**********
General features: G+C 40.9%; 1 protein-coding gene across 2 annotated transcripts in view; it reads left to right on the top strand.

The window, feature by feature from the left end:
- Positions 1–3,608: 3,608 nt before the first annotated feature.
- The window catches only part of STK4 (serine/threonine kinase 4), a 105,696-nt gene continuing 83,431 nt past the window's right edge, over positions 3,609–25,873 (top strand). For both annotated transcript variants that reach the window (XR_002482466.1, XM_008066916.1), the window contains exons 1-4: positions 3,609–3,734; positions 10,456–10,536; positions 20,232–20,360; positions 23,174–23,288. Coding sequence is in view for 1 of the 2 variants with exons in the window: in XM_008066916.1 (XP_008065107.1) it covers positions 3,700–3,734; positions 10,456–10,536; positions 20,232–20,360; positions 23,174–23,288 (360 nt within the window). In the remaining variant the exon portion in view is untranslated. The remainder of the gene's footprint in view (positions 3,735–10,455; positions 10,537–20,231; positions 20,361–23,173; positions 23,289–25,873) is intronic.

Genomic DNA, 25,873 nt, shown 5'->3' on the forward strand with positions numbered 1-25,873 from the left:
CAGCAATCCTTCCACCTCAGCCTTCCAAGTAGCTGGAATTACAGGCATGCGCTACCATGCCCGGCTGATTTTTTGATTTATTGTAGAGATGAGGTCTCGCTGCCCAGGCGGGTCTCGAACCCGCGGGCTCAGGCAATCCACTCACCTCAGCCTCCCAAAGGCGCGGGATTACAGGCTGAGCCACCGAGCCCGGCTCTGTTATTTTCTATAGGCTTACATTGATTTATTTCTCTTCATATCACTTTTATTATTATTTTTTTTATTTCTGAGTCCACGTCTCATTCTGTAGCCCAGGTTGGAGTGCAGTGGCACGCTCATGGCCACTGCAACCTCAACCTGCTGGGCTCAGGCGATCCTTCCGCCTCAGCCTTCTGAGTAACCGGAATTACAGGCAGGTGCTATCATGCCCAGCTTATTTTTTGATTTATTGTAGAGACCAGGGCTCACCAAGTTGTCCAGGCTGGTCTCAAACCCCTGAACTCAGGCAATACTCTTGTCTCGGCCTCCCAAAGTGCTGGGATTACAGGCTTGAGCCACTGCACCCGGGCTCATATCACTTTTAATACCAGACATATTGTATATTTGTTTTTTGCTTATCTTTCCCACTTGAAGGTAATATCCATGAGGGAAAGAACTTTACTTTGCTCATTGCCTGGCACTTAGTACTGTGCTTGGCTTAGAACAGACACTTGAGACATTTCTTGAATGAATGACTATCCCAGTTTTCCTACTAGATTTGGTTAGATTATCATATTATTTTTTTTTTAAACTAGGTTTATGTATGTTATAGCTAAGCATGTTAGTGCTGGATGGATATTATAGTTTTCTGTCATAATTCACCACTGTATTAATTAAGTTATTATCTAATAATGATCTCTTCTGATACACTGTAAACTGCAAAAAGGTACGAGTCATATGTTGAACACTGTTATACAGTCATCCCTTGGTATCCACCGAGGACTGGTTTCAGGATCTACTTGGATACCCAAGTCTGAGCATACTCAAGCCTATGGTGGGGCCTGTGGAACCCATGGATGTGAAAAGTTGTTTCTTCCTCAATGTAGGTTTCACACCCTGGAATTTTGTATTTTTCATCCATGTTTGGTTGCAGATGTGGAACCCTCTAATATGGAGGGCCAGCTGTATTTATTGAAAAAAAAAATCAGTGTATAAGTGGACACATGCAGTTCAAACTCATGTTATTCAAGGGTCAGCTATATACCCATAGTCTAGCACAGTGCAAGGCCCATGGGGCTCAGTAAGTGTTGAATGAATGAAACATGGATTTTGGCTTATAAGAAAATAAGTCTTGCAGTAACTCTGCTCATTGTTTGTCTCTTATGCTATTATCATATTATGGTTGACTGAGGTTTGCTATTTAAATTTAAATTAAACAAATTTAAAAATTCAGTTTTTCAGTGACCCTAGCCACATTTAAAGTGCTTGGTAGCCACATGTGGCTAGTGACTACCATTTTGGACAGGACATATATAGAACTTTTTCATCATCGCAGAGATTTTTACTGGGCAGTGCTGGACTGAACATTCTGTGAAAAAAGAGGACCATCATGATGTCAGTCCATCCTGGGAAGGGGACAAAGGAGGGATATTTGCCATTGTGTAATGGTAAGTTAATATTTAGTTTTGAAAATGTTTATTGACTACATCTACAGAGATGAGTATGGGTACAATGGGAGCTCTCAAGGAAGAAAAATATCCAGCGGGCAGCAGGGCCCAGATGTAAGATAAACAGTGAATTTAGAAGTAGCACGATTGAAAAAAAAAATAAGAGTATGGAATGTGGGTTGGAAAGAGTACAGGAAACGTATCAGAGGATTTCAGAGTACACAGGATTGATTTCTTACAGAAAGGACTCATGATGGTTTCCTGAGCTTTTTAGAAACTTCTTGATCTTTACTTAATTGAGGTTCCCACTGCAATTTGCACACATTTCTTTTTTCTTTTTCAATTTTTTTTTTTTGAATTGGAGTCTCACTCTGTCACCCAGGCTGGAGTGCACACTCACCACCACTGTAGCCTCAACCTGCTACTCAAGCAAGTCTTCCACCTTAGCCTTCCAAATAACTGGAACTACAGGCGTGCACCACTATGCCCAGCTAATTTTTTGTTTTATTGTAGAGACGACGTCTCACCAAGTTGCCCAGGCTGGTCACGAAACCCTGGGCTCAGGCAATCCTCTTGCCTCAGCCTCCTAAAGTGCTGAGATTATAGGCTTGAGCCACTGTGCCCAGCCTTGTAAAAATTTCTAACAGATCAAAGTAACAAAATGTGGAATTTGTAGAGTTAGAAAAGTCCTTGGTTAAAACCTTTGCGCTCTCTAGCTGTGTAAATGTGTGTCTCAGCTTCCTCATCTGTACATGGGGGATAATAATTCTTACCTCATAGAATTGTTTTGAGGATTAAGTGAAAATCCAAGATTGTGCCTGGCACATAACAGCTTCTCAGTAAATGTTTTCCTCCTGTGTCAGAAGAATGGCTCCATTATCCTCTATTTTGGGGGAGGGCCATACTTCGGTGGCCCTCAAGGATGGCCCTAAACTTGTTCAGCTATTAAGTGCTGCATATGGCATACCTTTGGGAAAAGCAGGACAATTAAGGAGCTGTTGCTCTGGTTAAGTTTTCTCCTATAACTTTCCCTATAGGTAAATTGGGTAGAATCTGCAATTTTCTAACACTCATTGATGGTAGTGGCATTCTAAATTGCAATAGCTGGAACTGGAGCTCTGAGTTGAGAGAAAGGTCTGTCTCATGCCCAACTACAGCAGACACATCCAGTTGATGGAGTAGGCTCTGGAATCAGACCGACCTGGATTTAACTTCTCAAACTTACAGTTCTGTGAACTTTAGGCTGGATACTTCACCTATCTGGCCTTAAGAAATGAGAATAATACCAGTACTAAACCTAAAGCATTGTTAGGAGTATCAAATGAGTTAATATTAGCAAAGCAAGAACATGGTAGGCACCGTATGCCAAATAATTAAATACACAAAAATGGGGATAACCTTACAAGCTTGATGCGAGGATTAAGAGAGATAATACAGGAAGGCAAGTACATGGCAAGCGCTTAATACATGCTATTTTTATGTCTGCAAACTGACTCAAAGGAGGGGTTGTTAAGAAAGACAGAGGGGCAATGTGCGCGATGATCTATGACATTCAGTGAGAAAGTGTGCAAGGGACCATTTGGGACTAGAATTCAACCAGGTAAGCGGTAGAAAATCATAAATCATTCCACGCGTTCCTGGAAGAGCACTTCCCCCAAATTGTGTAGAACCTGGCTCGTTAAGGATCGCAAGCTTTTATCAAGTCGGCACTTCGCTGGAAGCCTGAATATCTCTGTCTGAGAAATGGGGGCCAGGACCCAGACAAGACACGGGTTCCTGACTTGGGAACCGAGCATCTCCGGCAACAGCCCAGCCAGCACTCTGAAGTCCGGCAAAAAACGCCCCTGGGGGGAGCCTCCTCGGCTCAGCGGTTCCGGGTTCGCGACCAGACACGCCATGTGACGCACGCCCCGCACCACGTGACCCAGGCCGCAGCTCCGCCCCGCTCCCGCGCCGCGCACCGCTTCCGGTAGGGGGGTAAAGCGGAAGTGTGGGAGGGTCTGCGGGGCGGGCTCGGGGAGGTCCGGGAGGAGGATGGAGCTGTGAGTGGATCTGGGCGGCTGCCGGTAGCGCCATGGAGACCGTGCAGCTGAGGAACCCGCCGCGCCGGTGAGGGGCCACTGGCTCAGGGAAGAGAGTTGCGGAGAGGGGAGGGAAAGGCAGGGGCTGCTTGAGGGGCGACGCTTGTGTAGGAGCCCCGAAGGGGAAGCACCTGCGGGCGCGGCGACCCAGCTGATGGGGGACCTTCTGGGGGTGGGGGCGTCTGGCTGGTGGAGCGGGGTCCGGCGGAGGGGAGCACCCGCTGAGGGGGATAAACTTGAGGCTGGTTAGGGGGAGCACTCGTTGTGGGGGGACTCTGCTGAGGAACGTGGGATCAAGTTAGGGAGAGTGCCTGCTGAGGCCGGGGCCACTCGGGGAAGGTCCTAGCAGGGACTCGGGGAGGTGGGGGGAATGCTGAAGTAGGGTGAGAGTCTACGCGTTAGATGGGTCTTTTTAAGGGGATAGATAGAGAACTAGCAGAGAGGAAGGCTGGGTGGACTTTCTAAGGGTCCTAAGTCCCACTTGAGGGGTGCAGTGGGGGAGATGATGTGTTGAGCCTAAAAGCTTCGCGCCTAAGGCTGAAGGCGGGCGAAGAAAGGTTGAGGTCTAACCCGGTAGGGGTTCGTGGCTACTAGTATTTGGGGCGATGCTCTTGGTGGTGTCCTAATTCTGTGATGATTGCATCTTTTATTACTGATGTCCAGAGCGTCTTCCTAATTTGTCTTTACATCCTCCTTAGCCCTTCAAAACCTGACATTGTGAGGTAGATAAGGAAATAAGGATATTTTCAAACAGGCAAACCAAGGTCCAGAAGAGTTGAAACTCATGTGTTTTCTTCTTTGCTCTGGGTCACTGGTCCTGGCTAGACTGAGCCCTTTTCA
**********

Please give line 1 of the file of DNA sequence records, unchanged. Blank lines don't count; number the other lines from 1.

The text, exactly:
General features: G+C 40.9%; 1 protein-coding gene across 2 annotated transcripts in view; it reads left to right on the top strand.